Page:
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Homer during the Civil War & the Nation’s Centennial

In 1845, the United States annexed Texas, and a war for territorial expansion ensued with Mexico. The result was the taking of the northern half of Mexico, which included California, where gold was discovered in 1849. Americans from North and South moved westward in search of gold and fertile farm land. This opened debate over the Southern desire to take slaves as “property” protected by the Constitution into the West. When the ability to compromise failed, a War Between the States -- then called “the Rebellion” -- broke out in April of 1861. President Lincoln put forth an order for 75,000 volunteers to come forward to quash the rebellion. Later, Homer called for a special town meeting for August 19, 1862. By a vote of 360 to 3, a resolution was carried calling for “fifty dollars to be paid to each person who should volunteer from the town of Homer from July 2nd 1862 until the whole number of the quota should be raised… under the two last calls of the President of these United States.” The bounty was raised to higher amounts over the next three years. Three months short of the war’s end in 1865, the amount was $400 per volunteer who enlisted for one year, $500 for two years, and $600 for three years. Three men were to receive bounties for having secured substitutes to enlist in their places.

To preserve the Union and end slavery, men from Homer served in such regiments as the 76th and the 157th, and men from Homer made the ultimate sacrifice. Among them, Private William Carpenter, Francis B. Carpenter’s 28-year old brother, died from wounds received at Gettysburg, and Asa Moore, a 17-year old bugler, starved to death in July of 1864 at the infamous prison camp at Andersonville, Georgia.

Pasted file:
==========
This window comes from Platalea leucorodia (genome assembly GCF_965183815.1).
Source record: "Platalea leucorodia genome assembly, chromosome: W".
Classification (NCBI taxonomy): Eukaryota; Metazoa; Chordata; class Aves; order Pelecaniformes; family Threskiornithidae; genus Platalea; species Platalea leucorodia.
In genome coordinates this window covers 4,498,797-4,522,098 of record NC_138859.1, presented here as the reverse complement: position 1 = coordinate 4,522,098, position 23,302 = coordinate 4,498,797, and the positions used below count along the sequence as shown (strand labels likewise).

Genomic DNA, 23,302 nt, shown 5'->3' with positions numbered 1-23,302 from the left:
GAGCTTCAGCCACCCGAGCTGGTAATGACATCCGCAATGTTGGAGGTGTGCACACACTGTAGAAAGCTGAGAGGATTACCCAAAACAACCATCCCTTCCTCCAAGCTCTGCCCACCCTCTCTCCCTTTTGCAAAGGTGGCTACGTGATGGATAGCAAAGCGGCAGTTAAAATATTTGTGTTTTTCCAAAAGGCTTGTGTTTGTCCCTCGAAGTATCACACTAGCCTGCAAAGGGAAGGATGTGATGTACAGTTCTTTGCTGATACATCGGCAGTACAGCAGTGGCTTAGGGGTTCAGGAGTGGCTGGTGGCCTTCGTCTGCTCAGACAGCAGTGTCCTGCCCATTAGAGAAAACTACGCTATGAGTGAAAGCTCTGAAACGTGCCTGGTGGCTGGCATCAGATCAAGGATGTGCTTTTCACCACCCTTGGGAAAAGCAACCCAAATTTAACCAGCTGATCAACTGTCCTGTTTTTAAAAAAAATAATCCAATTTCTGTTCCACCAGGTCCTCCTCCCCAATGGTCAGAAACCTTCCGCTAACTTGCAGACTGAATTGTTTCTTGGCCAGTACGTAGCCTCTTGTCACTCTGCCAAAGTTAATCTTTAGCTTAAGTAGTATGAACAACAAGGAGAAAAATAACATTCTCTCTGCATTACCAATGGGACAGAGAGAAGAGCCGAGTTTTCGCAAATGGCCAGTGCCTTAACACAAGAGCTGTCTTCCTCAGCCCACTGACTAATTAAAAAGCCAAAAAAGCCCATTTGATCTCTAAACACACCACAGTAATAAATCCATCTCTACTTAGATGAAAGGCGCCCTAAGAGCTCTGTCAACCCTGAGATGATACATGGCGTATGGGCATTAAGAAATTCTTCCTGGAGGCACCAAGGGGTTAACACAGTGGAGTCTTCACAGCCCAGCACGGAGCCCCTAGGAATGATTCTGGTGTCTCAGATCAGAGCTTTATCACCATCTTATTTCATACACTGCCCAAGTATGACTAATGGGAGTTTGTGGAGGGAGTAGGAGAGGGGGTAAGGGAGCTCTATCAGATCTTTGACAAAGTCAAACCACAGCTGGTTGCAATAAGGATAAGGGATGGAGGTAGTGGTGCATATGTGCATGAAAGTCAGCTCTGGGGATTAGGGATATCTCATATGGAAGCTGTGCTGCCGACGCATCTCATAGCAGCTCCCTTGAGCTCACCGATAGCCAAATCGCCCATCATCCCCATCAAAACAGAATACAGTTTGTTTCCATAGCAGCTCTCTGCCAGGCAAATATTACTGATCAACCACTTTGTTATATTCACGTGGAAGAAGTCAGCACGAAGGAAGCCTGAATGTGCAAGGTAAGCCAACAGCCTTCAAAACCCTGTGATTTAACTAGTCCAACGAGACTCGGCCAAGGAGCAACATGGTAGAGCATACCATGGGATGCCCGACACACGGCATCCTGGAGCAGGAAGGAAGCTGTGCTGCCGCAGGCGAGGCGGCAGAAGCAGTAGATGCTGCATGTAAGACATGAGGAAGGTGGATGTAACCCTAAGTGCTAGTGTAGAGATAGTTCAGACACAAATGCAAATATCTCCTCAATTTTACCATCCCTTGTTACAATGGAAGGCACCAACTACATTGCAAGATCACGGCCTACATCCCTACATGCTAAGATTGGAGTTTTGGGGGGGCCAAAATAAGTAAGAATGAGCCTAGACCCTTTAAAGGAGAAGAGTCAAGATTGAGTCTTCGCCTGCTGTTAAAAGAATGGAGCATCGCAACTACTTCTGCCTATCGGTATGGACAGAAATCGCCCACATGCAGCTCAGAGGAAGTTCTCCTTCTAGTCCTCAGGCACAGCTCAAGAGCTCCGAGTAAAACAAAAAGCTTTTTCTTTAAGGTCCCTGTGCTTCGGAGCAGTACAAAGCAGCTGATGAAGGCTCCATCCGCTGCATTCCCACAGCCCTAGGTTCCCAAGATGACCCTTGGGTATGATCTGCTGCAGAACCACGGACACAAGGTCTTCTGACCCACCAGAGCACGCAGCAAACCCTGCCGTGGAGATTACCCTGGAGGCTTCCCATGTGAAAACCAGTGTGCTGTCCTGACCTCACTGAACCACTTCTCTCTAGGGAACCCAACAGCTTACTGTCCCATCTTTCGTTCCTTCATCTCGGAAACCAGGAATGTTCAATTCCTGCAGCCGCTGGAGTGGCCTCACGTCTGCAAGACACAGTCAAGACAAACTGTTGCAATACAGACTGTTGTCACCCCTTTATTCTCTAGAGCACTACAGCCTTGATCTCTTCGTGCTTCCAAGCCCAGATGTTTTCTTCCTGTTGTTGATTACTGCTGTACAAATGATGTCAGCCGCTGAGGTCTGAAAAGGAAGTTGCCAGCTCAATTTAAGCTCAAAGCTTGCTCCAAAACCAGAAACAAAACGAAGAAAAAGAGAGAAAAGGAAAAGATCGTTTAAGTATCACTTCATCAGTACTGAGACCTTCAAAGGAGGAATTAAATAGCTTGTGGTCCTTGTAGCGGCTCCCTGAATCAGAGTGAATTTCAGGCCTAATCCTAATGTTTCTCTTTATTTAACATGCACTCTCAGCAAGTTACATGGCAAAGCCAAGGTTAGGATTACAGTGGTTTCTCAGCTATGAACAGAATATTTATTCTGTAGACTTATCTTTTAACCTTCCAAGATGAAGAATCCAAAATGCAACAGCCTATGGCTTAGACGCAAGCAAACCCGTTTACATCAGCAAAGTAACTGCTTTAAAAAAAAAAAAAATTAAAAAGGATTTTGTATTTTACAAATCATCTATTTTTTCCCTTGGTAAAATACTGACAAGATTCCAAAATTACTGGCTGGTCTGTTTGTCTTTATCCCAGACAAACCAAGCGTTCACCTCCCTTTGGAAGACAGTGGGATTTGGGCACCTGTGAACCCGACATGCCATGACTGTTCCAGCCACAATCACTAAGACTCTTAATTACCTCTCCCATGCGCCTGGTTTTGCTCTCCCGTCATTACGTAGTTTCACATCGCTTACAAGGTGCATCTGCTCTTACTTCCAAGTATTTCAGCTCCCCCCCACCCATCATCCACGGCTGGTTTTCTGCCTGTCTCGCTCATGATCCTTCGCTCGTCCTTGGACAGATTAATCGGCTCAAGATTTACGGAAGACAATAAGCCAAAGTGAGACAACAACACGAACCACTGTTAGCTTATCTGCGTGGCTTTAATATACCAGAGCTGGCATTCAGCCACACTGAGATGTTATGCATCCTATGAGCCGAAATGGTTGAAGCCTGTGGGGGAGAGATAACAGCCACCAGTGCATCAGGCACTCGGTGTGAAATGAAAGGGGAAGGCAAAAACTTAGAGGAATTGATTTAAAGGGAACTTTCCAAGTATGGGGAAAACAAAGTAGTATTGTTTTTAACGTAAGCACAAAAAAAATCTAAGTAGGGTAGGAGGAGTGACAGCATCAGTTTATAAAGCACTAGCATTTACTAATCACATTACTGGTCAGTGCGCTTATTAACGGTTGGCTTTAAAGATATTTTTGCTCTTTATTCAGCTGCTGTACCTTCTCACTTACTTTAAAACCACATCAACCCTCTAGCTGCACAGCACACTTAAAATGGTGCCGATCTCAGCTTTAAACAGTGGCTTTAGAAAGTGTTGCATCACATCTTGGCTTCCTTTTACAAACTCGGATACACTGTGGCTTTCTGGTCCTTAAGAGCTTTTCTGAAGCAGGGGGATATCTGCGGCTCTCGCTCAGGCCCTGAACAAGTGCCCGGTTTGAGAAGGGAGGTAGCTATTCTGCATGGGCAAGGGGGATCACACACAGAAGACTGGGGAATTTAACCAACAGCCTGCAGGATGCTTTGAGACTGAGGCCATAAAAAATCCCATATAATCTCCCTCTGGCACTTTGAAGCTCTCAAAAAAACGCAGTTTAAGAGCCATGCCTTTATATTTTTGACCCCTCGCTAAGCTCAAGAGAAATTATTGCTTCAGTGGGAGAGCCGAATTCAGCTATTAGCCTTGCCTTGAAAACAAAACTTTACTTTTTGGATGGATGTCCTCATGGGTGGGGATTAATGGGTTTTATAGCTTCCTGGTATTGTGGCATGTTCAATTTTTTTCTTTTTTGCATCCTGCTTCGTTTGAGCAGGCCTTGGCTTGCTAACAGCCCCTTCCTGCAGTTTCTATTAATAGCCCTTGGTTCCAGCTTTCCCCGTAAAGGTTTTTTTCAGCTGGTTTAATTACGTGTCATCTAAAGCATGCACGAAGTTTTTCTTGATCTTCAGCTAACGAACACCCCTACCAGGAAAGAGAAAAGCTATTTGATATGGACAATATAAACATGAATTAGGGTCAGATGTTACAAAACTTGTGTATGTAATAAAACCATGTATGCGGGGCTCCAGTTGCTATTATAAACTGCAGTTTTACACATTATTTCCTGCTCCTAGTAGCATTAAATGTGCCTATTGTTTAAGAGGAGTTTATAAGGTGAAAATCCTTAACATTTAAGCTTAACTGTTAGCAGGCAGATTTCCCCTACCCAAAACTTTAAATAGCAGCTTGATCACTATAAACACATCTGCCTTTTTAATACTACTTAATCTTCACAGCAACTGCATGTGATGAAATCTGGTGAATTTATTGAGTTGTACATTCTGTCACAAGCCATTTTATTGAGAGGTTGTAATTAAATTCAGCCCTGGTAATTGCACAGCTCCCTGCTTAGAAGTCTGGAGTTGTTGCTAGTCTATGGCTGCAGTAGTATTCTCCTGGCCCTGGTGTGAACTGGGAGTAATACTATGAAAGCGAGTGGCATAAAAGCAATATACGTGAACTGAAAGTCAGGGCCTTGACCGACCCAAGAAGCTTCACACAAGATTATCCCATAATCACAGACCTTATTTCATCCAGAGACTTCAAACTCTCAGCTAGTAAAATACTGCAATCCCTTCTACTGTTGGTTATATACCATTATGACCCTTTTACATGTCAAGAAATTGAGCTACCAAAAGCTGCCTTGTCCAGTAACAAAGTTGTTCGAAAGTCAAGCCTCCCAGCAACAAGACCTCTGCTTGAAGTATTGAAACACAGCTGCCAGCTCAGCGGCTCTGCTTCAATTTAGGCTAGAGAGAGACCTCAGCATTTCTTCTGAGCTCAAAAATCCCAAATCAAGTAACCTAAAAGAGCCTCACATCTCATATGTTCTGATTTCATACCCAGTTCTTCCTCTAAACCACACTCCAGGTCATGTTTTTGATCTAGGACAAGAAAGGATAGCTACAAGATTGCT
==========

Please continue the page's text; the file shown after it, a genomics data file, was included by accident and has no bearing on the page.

The Spanish-American War of 1898 and the international military conflagrations of the twentieth century would exact their price, as well. Homer names would appear on casualty lists well into the 21st century, right up to the name of Private Shawn Falter, who died in Iraq on January 20, 2007.

Woodcut of Carpenter painting in the White HouseIt was in Washington, D.C., in 1862, that Homer’s William Osborn Stoddard was asked to make copies of an order President Lincoln had drafted. It was the Emancipation Proclamation calling for the freeing of slaves in the rebel states and beginning the process that would lead to the Thirteenth Amendment, which ended slavery forever in the United States. In 1866, Francis B. Carpenter returned to his hometown with the painting he did in 1864 of Lincoln that would make this native son famous. The First Reading of the Emancipation Proclamation before the Cabinet was exhibited on October 8. To see it, people filed up the stairs to what was later called the Keator Opera House on the third floor of the Barber Block on Main Street. Eventually, with the help of his good friend Stoddard, Carpenter would see the painting come to hang, as it does today, in the Capitol building in Washington, D.C. In 2007, Harold Holzer, acclaimed Lincoln scholar and Senior Vice President for External Affairs at the Metropolitan Museum of Art in New York, credited Homer’s Carpenter with being “the most important artist ever to portray Abraham Lincoln.” Both Stoddard and Carpenter wrote books about Lincoln and life at the White House in the 1860s. These are primary sources used by Lincoln scholars to this very day. Stoddard even described how he had the pleasure of introducing Homer’s Jacob M. Schermerhorn and his daughter Anna to President and Mrs. Lincoln during the wealthy businessman’s visit to the Executive Mansion.